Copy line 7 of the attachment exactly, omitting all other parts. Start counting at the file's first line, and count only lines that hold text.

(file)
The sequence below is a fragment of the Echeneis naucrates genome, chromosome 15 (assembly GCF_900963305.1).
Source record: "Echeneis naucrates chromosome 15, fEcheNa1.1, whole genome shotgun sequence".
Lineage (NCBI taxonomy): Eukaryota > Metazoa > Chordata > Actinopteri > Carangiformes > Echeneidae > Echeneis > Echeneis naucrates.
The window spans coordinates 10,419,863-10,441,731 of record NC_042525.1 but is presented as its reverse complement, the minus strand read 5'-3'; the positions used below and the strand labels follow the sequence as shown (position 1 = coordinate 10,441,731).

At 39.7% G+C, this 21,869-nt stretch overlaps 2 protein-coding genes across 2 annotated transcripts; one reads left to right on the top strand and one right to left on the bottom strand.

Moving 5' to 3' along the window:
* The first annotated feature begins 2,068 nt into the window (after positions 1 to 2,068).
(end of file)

* The first annotated feature begins 2,068 nt into the window (after positions 1 to 2,068).